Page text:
As the President conducts his lonely campaign to remind us of the ongoing murderous assault of Americans against Americans, and as the Senate gun bill is stripped of automatic weapons limitations, we are brought up against some sad and serious truths about our society.
It is not the “nut with a gun” who is the real problem, but the “gun nuts” among us, trading on rampant, untreated American paranoia.
Given the current state of national politics—formerly “the art of the possible”—is it even “possible” to envision a significant change in gun policy? Is it possible to imagine an event leading to a moment of reckoning? An incident so horrifying, so apocalyptic, with so many people slaughtered by “a nut with a gun,” that we would actually do something about it? Are you crazy? No! We are Americans, and Americans do not kowtow to anyone, especially nuts. To “give up our rights” because of the twenty dead first-graders at Newtown, or perhaps even a few hundred more, is just not our style.
What is that style? It was identified by Richard Hofstadter in his 1964 article, The Paranoid Style in American Politics. He starts by telling us that “American politics has often been an arena for angry minds,” and proceeds to review the long xenophobic history of American politicians who create bogeymen in order to “leverage” the “animosities and passions of a small minority” into votes and policies. It’s a short article (use your search engine), and well worth reading. Its main defect is its conception of the paranoid style as political, when in fact it pervades our entire culture. Perhaps that was not true in 1964; but it is now.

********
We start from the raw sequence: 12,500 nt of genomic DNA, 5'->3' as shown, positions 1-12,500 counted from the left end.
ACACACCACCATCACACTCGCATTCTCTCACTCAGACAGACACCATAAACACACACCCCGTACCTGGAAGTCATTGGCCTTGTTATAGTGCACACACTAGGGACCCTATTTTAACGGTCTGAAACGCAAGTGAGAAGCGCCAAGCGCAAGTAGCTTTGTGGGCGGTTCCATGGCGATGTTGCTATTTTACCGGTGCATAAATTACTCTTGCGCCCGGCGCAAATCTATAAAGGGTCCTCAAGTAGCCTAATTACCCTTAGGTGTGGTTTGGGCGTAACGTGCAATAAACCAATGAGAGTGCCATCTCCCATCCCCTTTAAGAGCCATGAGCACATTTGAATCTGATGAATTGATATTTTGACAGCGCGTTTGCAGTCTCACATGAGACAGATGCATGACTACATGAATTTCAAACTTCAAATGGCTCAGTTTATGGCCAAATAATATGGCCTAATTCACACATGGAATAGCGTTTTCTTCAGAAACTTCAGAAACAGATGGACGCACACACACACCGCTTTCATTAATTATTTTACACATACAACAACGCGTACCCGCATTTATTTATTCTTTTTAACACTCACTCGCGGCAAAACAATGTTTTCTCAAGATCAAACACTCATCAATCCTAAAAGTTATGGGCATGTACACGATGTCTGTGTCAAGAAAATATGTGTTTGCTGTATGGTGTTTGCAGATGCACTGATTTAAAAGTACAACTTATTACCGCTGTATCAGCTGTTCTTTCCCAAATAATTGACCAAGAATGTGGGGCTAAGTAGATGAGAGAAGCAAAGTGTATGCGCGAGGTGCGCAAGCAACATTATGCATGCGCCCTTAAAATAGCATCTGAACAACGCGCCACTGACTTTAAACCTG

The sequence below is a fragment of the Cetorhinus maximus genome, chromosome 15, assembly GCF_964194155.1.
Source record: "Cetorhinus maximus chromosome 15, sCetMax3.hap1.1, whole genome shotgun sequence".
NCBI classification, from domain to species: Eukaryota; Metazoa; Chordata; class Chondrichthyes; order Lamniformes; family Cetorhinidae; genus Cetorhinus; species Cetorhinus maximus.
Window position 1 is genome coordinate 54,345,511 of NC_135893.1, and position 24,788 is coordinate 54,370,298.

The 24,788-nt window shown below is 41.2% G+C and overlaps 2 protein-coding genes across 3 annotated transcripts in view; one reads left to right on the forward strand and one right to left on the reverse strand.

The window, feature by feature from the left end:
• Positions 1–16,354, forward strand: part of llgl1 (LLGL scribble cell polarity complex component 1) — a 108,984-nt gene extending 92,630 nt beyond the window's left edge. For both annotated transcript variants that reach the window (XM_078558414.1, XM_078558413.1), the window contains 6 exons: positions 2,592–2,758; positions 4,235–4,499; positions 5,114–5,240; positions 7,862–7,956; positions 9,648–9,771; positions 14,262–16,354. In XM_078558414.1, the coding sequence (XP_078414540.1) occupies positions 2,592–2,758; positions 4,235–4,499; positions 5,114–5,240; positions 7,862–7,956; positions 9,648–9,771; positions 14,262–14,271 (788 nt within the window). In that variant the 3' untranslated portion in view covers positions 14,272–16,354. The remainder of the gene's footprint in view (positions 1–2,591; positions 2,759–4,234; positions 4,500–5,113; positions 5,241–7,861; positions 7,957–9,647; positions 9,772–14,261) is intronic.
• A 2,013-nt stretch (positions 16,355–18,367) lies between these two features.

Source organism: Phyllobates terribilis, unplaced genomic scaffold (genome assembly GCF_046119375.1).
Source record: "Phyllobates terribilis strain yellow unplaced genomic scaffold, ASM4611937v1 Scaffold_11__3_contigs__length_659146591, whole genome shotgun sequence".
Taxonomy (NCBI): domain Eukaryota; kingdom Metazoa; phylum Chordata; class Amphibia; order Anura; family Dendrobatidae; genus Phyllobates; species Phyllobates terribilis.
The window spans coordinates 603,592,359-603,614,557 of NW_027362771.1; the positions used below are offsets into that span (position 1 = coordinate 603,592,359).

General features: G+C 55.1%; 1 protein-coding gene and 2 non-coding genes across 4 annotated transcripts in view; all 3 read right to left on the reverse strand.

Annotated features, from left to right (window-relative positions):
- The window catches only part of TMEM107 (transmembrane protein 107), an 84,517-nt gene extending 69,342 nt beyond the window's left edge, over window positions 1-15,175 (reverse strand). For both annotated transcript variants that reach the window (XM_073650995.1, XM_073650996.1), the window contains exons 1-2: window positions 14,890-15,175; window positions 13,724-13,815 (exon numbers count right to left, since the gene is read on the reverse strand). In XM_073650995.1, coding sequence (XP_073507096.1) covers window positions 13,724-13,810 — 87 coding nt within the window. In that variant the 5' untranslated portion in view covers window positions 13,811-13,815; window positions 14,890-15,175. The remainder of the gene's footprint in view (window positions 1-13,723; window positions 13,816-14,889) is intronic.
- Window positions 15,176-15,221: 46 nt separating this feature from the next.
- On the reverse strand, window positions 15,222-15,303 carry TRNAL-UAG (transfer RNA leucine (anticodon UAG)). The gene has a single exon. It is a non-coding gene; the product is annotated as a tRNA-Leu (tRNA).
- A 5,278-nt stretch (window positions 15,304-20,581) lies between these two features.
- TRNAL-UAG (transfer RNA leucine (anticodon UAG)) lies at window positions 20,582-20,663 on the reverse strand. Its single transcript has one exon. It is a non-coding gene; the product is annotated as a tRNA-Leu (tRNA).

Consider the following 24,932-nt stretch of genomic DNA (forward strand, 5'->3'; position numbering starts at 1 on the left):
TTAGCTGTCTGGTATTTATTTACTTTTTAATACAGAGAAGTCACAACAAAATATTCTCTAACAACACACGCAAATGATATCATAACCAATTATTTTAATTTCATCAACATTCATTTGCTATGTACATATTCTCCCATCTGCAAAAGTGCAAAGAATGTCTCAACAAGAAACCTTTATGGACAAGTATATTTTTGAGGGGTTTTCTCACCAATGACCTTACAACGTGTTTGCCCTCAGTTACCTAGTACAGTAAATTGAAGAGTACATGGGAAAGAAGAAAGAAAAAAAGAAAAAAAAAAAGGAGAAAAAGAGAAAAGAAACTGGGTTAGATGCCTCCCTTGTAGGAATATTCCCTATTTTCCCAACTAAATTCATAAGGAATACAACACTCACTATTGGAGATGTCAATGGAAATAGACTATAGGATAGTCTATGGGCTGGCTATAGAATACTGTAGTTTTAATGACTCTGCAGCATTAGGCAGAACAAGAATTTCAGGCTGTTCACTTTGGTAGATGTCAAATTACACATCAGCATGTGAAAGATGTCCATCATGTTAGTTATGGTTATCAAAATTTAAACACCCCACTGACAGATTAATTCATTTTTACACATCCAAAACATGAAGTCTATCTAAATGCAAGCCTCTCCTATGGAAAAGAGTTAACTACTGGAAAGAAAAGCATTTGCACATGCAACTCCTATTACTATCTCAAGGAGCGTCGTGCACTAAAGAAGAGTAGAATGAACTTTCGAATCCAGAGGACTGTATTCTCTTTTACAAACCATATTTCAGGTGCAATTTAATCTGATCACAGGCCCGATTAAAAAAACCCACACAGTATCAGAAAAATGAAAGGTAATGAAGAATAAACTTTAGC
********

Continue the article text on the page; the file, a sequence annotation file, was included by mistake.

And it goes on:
Cultural paranoia allows people to suspect the worst of each other, to imagine the most terrifying scenario, to harbor irrational fears of invasion and dispossession. Hofstadter saw this paranoid style in terms of certain individuals (say, McCarthy) who would evoke “heated exaggeration, suspiciousness, and conspiratorial fantasy” for their own (political) ends. Today these qualities seem ingrained in the body politic, preventing the two major parties from finding any basis for cooperation, in Congress or elsewhere. We see it, and see it reinforced, in terms of race and class, in newspapers, the TV news and news-rant programs, the cop shows and the murder shows, the Internet, everywhere—a many-headed conspiracy to dispossess us, to reduce us to un-armed helplessness. Broad-based, deep-seated American paranoia rules our culture. Translated to the “gun-control” issue, and institutionalized by the position of the NRA, it constantly reminds Congress and the President of its powerful grip on certain voters (90+ guns per 100 people in America) and its potentially lethal effects on political careers.